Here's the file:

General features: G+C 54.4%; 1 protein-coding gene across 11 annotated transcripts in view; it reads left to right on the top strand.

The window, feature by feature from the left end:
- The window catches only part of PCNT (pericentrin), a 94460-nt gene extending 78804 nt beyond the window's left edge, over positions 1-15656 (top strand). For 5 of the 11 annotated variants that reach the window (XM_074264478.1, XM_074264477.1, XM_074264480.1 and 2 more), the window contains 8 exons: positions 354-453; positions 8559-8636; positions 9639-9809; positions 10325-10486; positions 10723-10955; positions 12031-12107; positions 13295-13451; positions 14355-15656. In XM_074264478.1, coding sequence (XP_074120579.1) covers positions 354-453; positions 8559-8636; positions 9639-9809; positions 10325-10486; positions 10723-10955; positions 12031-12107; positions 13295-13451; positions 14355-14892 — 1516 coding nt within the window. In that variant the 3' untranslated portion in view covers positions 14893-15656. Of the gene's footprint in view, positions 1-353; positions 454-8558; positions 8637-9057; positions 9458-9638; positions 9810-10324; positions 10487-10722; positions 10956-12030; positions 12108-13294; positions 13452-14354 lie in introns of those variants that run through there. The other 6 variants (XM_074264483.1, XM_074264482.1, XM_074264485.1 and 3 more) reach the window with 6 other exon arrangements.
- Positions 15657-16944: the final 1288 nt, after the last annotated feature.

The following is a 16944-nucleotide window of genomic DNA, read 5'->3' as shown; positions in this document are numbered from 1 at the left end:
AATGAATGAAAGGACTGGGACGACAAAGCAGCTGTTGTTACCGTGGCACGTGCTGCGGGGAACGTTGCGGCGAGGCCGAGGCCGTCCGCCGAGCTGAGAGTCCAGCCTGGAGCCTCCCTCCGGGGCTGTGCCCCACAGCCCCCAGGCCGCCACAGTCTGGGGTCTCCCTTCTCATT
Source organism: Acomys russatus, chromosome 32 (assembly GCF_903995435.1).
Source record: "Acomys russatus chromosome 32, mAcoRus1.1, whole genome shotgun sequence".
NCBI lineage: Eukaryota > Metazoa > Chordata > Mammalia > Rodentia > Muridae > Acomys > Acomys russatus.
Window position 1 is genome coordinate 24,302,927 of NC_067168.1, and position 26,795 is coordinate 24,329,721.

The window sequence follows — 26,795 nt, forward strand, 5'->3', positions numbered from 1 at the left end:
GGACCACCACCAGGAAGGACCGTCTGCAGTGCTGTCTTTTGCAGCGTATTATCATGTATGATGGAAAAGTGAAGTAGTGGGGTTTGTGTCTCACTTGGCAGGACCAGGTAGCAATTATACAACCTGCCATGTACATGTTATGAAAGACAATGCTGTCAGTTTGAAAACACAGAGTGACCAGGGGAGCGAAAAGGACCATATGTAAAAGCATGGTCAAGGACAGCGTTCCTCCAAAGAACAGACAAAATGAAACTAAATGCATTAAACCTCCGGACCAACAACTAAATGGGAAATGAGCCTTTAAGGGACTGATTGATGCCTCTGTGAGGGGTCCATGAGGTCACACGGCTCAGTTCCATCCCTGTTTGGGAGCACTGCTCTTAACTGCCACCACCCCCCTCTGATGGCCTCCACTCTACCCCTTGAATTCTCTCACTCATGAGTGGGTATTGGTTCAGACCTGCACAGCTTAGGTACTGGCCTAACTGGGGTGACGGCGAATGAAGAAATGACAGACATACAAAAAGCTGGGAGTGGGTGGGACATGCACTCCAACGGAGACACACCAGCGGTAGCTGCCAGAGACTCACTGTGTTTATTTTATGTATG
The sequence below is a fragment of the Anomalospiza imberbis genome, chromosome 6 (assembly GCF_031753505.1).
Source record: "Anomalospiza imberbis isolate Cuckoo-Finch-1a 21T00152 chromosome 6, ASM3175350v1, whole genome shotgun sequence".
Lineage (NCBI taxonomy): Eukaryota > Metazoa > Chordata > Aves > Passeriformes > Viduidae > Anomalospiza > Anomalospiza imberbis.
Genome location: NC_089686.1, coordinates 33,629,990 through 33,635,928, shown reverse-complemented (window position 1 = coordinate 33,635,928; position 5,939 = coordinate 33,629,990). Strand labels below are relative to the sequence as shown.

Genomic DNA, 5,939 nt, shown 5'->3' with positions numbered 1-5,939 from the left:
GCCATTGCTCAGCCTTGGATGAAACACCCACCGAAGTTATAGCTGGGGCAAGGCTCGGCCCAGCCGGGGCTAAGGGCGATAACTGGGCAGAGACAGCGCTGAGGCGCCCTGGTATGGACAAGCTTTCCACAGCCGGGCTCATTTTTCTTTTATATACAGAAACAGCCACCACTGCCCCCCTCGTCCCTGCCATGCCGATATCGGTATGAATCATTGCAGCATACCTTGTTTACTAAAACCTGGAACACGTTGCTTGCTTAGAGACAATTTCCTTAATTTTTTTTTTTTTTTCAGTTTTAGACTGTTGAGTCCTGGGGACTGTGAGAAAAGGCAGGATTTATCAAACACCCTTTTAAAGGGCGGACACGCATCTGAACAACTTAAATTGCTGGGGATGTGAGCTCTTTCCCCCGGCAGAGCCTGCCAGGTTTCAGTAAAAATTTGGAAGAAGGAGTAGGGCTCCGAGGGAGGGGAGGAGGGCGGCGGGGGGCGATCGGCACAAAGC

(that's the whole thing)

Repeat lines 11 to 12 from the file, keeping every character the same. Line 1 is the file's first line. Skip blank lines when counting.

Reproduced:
The window sequence follows — 26,795 nt, forward strand, 5'->3', positions numbered from 1 at the left end:
GGACCACCACCAGGAAGGACCGTCTGCAGTGCTGTCTTTTGCAGCGTATTATCATGTATGATGGAAAAGTGAAGTAGTGGGGTTTGTGTCTCACTTGGCAGGACCAGGTAGCAATTATACAACCTGCCATGTACATGTTATGAAAGACAATGCTGTCAGTTTGAAAACACAGAGTGACCAGGGGAGCGAAAAGGACCATATGTAAAAGCATGGTCAAGGACAGCGTTCCTCCAAAGAACAGACAAAATGAAACTAAATGCATTAAACCTCCGGACCAACAACTAAATGGGAAATGAGCCTTTAAGGGACTGATTGATGCCTCTGTGAGGGGTCCATGAGGTCACACGGCTCAGTTCCATCCCTGTTTGGGAGCACTGCTCTTAACTGCCACCACCCCCCTCTGATGGCCTCCACTCTACCCCTTGAATTCTCTCACTCATGAGTGGGTATTGGTTCAGACCTGCACAGCTTAGGTACTGGCCTAACTGGGGTGACGGCGAATGAAGAAATGACAGACATACAAAAAGCTGGGAGTGGGTGGGACATGCACTCCAACGGAGACACACCAGCGGTAGCTGCCAGAGACTCACTGTGTTTATTTTATGTATG